Toronto: Fun, Games and Food

Upon entering Snakes & Lattes, billed as North America’s premiere board game cafe, I was immediately struck by the extensive library of games lining the walls waiting to be played. There were certainly familiar ones, like Agricola pictured in the window below, however, most were new to me.

image

As we headed to our table, we passed game playing customers enjoying a variety of games chosen from the cafe’s extensive selection. I couldn’t help but smile seeing a group playing Mysterium employing their best seance skills to investigate clues to unlock a mystery.

Once seated, we were greeted by a staff member who explained that our $5.00 per person admission enabled us to stay as long as we wanted playing games from their library. In addition, we could order food and drinks…but that was not required. Game gurus were also available to recommend and/or teach games.

image

We let Jonathan, our family game guru, do the honors of choosing and teaching us a game. His selection of Cinque Terre was a good one. It had us competing to sell the most valuable produce to the five villages of Cinque Terre.

Ready for dinner, we only stayed to play one game. We ordered some drinks at Snakes & Lattes, but we aren’t accustomed to mixing food and games.

image

Our second night, we took in a show at The Second City, Toronto’s famous comedy club. Tickets to the show were a Mother’s Day gift from Meghan and Jonathan, and our “VIP” seats on the rail were close enough for a good view of all of the action on stage while insuring we wouldn’t be included in any of the skits…a good move! The Best of Second City show provided nearly two hours of fun watching the casts’ comedy sketches and unscripted improvisations. What a fun night of laughs!

image

This trip was not one of fancy meals. Instead we concentrated on good, standard fare, but with stops at a couple of famous eateries. That means breakfast at Tim Horton’s. How can you go to Canada without eating a donut at one of the country’s 4,413 locations?  So how was the donut? Good, but not something I have to have again. Of course, I’m not really a big donut fan.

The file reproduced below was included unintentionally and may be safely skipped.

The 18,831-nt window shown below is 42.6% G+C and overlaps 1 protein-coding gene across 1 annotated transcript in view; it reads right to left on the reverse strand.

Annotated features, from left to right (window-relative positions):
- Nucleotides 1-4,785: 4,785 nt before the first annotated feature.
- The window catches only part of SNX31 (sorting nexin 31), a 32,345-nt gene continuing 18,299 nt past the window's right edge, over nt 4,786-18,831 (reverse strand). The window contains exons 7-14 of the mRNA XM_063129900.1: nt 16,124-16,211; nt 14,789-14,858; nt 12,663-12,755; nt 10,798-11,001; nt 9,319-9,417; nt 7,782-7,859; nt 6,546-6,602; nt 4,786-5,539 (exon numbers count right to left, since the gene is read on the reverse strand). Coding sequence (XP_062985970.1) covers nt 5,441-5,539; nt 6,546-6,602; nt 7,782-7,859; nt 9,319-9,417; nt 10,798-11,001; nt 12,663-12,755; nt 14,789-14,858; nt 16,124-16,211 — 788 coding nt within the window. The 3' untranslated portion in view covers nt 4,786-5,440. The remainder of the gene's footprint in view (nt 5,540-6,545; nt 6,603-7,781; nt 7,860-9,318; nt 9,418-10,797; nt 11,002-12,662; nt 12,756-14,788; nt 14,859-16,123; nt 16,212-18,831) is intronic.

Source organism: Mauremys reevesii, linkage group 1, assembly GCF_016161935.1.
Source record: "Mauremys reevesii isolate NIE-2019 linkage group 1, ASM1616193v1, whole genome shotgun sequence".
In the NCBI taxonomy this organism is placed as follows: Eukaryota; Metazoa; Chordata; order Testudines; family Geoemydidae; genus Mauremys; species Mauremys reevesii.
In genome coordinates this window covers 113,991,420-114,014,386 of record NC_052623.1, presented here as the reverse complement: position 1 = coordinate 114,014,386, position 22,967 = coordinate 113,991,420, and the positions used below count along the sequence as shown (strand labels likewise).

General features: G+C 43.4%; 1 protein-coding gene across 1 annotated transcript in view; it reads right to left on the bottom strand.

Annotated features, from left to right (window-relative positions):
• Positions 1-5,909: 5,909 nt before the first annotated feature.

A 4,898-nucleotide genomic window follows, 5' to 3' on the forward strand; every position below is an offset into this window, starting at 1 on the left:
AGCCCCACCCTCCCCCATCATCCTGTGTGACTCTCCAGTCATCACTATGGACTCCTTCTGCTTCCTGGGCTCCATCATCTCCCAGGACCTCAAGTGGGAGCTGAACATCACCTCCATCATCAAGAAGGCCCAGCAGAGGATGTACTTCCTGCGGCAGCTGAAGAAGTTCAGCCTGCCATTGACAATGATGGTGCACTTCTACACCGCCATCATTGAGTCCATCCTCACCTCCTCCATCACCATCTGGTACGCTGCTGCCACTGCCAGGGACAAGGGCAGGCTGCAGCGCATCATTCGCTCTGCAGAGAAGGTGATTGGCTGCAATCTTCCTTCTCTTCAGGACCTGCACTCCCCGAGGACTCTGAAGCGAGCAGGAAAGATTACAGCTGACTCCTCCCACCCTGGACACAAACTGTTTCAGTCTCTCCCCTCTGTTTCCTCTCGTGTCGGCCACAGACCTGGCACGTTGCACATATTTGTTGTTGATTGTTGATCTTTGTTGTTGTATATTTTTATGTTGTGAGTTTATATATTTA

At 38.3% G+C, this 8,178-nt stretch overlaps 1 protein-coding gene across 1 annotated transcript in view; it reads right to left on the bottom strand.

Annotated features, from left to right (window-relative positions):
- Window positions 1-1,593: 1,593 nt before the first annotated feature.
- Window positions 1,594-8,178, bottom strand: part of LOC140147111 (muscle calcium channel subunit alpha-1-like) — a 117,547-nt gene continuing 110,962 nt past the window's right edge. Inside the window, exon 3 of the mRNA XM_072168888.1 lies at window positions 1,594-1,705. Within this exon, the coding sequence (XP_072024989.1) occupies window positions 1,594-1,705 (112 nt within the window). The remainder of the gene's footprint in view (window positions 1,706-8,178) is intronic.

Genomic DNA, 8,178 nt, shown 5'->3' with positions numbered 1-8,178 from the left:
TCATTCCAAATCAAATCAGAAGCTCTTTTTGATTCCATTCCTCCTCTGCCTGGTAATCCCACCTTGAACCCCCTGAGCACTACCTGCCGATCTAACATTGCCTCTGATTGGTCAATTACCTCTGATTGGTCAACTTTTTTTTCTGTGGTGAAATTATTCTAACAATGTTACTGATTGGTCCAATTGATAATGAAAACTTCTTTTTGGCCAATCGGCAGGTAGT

Fresh baked goods at St. Lawrence Market was our other breakfast choice. Much more to my taste, and the bagels were terrific.

image

Pizza at Pizzaiolo Gourmet Pizza, hamburgers, fries, and delicious milk shakes at The Works, fish, salads, and appetizers at Firkin on Bloor satisfied our taste buds in Toronto. But buffalo wings from Anchor Bar in Buffalo was another must. Credited with inventing buffalo wings, a favorite; and with a restaurant located in the Buffalo Airport, how could we resist? We didn’t. Ate wings before boarding our flight home.

image

While our dining experiences won’t be all that memorable, we highly recommend Snake & Lattes and The Second City for fun and games in Toronto.

Tips: More Fun and Games

Hockey Hall of Fame

Toronto Maple Leafs (NHL)

Toronto Raptors (NBA)

Toronto Blue Jays (MBL)

Massey Hall and Roy Thomson Hall – two of Canada’s most renowned concert halls

 

Check out ROM: Royal Ontario Museum

Considered among the world’s leading museums of natural history and world cultures, the Royal Ontario Museum (ROM) is Canada’s largest museum, attracting over a million visitors a year.

The 2007 Michael Lee-Chin Crystal was the latest of more than a half dozen additions to the original museum which opened more than one hundred years ago in 1914.

image

 

While providing additional gallery space and a lobby, the appearance of the Crystal has been controversial, described by some as oppressive and hellish, while others have declared it a monument. In any case, it certainly attracts attention from the casual passerby. In fact, we stopped in the building just to peak inside the day before our visit.

image

Of course some of the controversy may come from the sharp contrast of the domed mosaic ceiling in the museum’s ceremonial entrance hall, considered by many to be one of the ROM’s most impressive architectural jewels.image

Needless to say with over forty galleries, our four hour visit barely scratched the surface of the ROM’s collection. We spent most of our time in the First People’s Gallery and the Gallery of Canada where four impressive crest poles border the entrances. Considered “must see” pieces in the museum, the largest of the poles extends 80 feet and dates back to the late 1800s.